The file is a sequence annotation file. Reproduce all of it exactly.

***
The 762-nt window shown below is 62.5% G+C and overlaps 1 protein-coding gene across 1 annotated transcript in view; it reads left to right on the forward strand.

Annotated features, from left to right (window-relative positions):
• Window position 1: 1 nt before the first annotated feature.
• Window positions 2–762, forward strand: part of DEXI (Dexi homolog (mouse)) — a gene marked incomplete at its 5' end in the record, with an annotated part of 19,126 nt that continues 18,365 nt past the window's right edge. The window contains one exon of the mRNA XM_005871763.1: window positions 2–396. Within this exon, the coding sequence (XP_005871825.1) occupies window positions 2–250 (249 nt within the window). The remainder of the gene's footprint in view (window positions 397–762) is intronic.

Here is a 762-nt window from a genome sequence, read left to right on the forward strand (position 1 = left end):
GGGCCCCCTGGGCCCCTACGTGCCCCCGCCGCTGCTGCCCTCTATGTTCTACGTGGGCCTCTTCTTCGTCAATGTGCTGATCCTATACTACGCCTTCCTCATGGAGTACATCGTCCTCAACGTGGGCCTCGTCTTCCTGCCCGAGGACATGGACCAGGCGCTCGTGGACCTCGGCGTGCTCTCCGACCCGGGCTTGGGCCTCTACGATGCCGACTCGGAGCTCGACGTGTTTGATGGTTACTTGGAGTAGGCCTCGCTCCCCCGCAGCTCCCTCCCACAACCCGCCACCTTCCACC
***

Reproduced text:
The 762-nt window shown below is 62.5% G+C and overlaps 1 protein-coding gene across 1 annotated transcript in view; it reads left to right on the forward strand.

Annotated features, from left to right (window-relative positions):
• Window position 1: 1 nt before the first annotated feature.
• Window positions 2–762, forward strand: part of DEXI (Dexi homolog (mouse)) — a gene marked incomplete at its 5' end in the record, with an annotated part of 19,126 nt that continues 18,365 nt past the window's right edge. The window contains one exon of the mRNA XM_005871763.1: window positions 2–396. Within this exon, the coding sequence (XP_005871825.1) occupies window positions 2–250 (249 nt within the window). The remainder of the gene's footprint in view (window positions 397–762) is intronic.

Here is a 762-nt window from a genome sequence, read left to right on the forward strand (position 1 = left end):
GGGCCCCCTGGGCCCCTACGTGCCCCCGCCGCTGCTGCCCTCTATGTTCTACGTGGGCCTCTTCTTCGTCAATGTGCTGATCCTATACTACGCCTTCCTCATGGAGTACATCGTCCTCAACGTGGGCCTCGTCTTCCTGCCCGAGGACATGGACCAGGCGCTCGTGGACCTCGGCGTGCTCTCCGACCCGGGCTTGGGCCTCTACGATGCCGACTCGGAGCTCGACGTGTTTGATGGTTACTTGGAGTAGGCCTCGCTCCCCCGCAGCTCCCTCCCACAACCCGCCACCTTCCACC